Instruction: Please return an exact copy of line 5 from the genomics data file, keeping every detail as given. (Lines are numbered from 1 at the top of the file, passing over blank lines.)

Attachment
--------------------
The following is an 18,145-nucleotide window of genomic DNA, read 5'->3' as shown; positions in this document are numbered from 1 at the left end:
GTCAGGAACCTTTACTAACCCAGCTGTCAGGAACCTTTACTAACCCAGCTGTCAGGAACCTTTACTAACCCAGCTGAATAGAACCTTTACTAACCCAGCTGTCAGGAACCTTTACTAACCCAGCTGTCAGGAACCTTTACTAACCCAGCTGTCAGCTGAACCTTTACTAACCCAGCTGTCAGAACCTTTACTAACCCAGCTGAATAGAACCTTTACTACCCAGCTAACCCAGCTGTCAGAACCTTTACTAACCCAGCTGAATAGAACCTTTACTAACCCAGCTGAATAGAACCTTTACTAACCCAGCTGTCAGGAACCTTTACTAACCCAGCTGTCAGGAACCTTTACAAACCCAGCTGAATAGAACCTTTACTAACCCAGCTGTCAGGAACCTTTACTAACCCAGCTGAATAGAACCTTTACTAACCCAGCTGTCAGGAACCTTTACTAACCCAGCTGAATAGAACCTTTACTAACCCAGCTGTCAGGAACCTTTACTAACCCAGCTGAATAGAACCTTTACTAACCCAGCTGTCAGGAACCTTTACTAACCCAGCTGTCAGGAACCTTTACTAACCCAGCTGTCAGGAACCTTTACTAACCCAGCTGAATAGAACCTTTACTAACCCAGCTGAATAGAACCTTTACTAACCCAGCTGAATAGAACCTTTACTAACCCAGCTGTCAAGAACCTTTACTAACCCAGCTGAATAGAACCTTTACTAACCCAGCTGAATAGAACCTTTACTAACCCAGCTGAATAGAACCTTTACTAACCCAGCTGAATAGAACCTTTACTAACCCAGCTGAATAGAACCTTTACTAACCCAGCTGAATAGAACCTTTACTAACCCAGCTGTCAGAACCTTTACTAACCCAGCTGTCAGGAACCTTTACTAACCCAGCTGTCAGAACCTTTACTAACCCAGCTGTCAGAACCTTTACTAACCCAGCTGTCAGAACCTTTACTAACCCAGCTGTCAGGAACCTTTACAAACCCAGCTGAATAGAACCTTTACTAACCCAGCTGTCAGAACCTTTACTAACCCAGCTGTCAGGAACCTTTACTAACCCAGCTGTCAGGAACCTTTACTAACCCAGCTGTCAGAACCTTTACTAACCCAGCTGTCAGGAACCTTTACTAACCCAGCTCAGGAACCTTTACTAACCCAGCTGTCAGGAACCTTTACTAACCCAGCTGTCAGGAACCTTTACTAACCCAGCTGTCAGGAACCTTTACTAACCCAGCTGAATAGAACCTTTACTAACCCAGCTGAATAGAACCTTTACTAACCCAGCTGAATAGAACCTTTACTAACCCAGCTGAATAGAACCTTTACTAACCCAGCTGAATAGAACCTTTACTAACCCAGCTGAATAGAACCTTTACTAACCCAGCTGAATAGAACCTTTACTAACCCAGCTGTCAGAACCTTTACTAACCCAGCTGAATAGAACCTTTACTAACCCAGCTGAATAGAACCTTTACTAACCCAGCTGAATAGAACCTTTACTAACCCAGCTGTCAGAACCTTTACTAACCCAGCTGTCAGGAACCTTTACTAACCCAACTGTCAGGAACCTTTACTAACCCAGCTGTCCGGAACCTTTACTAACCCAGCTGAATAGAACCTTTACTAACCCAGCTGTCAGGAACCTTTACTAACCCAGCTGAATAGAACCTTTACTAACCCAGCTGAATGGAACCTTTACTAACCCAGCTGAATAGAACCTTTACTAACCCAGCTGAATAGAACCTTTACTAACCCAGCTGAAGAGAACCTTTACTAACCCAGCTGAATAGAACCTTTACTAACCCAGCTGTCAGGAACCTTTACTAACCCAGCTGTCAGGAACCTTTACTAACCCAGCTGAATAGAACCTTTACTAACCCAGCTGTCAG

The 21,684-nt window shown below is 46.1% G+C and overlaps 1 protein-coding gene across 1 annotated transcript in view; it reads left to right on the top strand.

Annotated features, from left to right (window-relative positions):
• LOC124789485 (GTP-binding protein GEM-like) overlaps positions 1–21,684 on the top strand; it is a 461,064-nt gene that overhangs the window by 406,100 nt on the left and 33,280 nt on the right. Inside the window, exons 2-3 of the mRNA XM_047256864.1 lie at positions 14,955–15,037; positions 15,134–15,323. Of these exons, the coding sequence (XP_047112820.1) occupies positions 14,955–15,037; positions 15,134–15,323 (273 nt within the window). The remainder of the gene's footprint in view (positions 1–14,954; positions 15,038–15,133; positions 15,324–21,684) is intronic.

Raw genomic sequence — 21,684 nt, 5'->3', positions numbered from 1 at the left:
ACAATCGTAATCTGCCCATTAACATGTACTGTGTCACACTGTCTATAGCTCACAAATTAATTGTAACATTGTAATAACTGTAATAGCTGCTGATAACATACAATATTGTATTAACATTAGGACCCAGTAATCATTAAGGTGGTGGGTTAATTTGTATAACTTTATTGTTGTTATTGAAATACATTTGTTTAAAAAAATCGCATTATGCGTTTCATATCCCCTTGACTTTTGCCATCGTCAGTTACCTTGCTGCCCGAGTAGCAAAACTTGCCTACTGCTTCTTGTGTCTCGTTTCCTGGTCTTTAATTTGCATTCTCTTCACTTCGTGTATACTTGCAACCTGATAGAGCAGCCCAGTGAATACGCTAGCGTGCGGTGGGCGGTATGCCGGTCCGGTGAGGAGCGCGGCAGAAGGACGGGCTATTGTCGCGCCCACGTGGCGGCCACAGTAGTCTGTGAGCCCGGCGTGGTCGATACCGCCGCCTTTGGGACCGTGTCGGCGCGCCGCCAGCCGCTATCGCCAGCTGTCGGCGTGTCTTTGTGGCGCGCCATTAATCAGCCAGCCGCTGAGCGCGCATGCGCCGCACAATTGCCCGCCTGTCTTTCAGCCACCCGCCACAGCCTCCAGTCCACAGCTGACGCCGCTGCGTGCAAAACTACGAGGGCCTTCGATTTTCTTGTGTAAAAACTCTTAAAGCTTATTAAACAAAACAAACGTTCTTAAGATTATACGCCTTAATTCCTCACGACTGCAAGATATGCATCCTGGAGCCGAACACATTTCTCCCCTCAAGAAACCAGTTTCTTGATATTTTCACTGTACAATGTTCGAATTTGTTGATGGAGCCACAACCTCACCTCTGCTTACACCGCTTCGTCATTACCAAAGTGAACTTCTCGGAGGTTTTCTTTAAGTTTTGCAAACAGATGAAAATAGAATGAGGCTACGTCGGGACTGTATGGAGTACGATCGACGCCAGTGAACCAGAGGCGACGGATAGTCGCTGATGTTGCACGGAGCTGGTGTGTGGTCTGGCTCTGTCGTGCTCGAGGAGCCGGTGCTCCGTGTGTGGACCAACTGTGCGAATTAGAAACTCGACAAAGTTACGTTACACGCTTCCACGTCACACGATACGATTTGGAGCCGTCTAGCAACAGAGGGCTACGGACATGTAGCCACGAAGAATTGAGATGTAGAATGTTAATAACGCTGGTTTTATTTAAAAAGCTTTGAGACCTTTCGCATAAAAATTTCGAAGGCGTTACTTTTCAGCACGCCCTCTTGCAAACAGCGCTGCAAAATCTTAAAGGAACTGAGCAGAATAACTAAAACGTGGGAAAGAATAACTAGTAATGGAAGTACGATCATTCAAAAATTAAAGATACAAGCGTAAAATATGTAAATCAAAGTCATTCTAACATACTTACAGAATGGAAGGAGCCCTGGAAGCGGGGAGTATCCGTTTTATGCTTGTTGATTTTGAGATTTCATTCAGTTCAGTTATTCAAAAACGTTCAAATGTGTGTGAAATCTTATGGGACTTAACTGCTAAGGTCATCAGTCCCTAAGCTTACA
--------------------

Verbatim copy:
• LOC124789485 (GTP-binding protein GEM-like) overlaps positions 1–21,684 on the top strand; it is a 461,064-nt gene that overhangs the window by 406,100 nt on the left and 33,280 nt on the right. Inside the window, exons 2-3 of the mRNA XM_047256864.1 lie at positions 14,955–15,037; positions 15,134–15,323. Of these exons, the coding sequence (XP_047112820.1) occupies positions 14,955–15,037; positions 15,134–15,323 (273 nt within the window). The remainder of the gene's footprint in view (positions 1–14,954; positions 15,038–15,133; positions 15,324–21,684) is intronic.